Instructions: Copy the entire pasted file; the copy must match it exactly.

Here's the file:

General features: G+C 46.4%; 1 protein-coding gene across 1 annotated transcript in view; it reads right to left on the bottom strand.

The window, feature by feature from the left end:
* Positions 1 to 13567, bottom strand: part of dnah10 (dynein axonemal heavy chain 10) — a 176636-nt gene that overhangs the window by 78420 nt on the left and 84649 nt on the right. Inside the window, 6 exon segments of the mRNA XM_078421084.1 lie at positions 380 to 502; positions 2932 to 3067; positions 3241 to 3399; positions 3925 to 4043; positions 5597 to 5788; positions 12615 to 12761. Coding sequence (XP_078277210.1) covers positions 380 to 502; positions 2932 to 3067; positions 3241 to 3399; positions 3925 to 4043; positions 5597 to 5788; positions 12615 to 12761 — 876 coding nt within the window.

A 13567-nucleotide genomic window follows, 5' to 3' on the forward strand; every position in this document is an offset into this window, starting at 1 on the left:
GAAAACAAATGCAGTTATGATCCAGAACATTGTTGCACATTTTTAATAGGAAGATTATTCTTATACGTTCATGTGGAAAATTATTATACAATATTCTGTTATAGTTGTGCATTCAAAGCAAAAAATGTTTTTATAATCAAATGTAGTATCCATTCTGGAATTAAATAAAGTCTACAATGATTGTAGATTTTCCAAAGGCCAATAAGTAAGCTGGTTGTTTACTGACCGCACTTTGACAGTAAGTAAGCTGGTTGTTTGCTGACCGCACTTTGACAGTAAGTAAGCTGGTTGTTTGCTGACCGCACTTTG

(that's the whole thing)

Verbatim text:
General features: G+C 46.4%; 1 protein-coding gene across 1 annotated transcript in view; it reads right to left on the bottom strand.

The window, feature by feature from the left end:
* Positions 1 to 13567, bottom strand: part of dnah10 (dynein axonemal heavy chain 10) — a 176636-nt gene that overhangs the window by 78420 nt on the left and 84649 nt on the right. Inside the window, 6 exon segments of the mRNA XM_078421084.1 lie at positions 380 to 502; positions 2932 to 3067; positions 3241 to 3399; positions 3925 to 4043; positions 5597 to 5788; positions 12615 to 12761. Coding sequence (XP_078277210.1) covers positions 380 to 502; positions 2932 to 3067; positions 3241 to 3399; positions 3925 to 4043; positions 5597 to 5788; positions 12615 to 12761 — 876 coding nt within the window.

A 13567-nucleotide genomic window follows, 5' to 3' on the forward strand; every position in this document is an offset into this window, starting at 1 on the left:
GAAAACAAATGCAGTTATGATCCAGAACATTGTTGCACATTTTTAATAGGAAGATTATTCTTATACGTTCATGTGGAAAATTATTATACAATATTCTGTTATAGTTGTGCATTCAAAGCAAAAAATGTTTTTATAATCAAATGTAGTATCCATTCTGGAATTAAATAAAGTCTACAATGATTGTAGATTTTCCAAAGGCCAATAAGTAAGCTGGTTGTTTACTGACCGCACTTTGACAGTAAGTAAGCTGGTTGTTTGCTGACCGCACTTTGACAGTAAGTAAGCTGGTTGTTTGCTGACCGCACTTTG